For example, I live in a very small rural western town. I live four blocks from my gym. I work at that gym. I’m single. I rent a small apartment. I don’t have any kids. I don’t have many reasons or distractions to keep me from working out. However, it is still hard for me to get my workouts in, life happens, willpower and motivation can wane. I’ve skipped or pushed workouts to other days and I LIVE FOUR BLOCKS FROM THE GYM. FOUR BLOCKS PEOPLE! I should have no excuses! For the most part I keep to my plan, but remember I am an outlier, I’m on one end of the extreme where most people don’t reside. Most people don’t work at a gym and live within skipping distance. Seriously, I could even moonwalk to the gym, that’s how close I live.

Let’s take my brother for example, and I imagine this goes for most people. Yes, I’m making a generalization here. I know your situation is different. You’re special, but let’s take a deep breath now.

He has to commute 45 mins each way to work. That’s only if the roads are clear and there’s no traffic. He has to wear a suit every day and travels a lot for work during the week. In those three sentences I’ve told you he has, best case scenario, 3-4 hours less than I do just by getting ready for work, traveling, and commuting. Now add on an 8 hour work day on top of that, eating, sleeping, and just existing. It’s super hard for him to get a workout in. Not to mention a commute to the gym.

If I gave him this kick ass workout plan I knew worked, but involved two-a-days and lots of time at the gym he would fail before he even started. I’m not saying he couldn’t get there with some serious habit changes or maybe even lifestyle changes, but that takes much more time and he chooses to have a job that far away from his house and chose that lifestyle. Remember, we are starting small. We can think bigger once we kick the crap out of the smaller plan.

Instead of telling him he has to have more willpower and motivation I told him this: “We must pick a workout plan that works for you. Let’s get really simple.” No need to schedule 2-hour mega workout sessions. My brother used to be a competitive runner, but he’s been out of the game for a while. I told him, and this is very important, “Don’t base past success and past fitness on how you feel today. You’re just not there and that’s OK. We can get there, but it will take time.” Here’s the workout I gave him. (This workout is from strength coach, Dan John.)

5 Rounds (No Rest)

15 kettlebell swing

5 squats

3 push-ups

Don’t be fooled on how easy it looks. It covers all the major movement patterns and packs a serious punch. I said once you feel good at 5 rounds gradually work up to 20 rounds. Add a round or rounds when it makes sense. Once you hit 20, start over with a heavier bell. The original program also mentions you can increase the number of push-ups to make it harder, but first make sure everything else is being executed with perfect form. Here’s a link to the workout I’m referring to.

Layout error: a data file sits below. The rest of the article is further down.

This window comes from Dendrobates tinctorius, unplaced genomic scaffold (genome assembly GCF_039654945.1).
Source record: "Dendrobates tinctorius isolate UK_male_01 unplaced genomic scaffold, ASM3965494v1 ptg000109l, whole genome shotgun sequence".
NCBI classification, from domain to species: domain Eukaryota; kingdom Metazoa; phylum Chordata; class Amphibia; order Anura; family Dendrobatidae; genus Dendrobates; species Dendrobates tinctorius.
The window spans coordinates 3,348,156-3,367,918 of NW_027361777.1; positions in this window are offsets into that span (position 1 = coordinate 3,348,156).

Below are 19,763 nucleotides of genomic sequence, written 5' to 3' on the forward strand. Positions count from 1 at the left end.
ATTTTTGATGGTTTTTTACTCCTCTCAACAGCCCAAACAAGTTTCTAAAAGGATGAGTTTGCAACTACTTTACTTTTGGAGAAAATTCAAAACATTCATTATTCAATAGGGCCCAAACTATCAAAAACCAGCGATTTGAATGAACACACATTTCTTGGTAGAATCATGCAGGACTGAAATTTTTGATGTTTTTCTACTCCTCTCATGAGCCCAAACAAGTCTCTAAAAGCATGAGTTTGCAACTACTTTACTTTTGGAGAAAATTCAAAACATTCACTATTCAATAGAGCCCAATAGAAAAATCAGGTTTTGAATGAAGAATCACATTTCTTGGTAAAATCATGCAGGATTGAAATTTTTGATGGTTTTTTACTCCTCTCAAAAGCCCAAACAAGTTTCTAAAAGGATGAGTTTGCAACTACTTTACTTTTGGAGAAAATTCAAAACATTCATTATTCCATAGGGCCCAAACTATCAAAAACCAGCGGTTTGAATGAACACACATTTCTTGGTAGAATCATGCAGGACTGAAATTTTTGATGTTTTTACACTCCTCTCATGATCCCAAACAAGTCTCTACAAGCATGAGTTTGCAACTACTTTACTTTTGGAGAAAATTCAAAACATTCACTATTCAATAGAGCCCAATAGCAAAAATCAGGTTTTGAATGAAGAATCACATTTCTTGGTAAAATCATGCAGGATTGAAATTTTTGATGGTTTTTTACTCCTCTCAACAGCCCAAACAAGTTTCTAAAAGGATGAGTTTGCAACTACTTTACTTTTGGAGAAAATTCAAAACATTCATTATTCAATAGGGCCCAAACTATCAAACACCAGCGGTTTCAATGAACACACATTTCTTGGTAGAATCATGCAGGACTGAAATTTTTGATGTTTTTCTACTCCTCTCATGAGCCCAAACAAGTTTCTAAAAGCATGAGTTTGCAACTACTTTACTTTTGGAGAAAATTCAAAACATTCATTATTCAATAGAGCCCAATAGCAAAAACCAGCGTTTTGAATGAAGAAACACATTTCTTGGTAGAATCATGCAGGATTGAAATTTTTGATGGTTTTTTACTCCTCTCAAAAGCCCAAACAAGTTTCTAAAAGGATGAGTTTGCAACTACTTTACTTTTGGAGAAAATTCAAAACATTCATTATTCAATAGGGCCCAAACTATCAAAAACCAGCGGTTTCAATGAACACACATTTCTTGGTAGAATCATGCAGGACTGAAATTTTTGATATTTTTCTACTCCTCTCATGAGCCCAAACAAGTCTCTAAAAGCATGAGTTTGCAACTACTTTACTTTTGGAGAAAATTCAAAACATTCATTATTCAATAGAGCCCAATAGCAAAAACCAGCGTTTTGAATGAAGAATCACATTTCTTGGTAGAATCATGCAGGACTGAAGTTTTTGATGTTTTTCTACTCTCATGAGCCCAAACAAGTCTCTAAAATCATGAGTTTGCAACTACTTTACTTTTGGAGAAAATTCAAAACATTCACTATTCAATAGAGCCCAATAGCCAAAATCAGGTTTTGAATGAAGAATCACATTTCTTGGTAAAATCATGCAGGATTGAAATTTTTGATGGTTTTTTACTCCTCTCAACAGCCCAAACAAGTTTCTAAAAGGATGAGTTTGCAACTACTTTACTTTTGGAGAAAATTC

He was skeptical at first, but I told him to try this for 30 days and if he didn’t see results or feel more fit he could fire me. As I write this article we are just about a month into our plan. He’s up to 10 rounds with a 45lbs kettlebell and is feeling stronger. He’s even excited about it! He bought his own kettlebell and gets the work done in 30 to 45 mins. He is now working a plan that he really can’t fail at. He doesn’t have to drag his ass to the gym after a long day. All he has to do is stretch, warm-up a bit, and knock this thing out in his living room and he’s done with it. He does it most days with a rest day here and there. He’s working at a load that isn’t trashing him for days after the workout. He is continually progressing, slowly of course, but he’s moving forward. Remember, a body in motion…you know the rest.

Stop trying to follow a ridiculous training plan you found on curlsgetthegirls.com and simplify your workout. Pick a plan that works best for you. The plan I suggest in this article is a great start. Your plan may even be just to walk 20 minutes every day for 30 days.

You can’t just get more willpower or motivation like you can just ask for extra guacamole on a burrito. It comes with habit change and takes time. It doesn’t just happen. Even with simple plans you’ll lose sight from time to time. It is very important to not be so hard on yourself, block out that negative inner dialogue, and attack the next day.

To quote, dare I say a book I’ve read more than once, The Hunger Games, “May the odds ever be in your favor.”

Choose strength!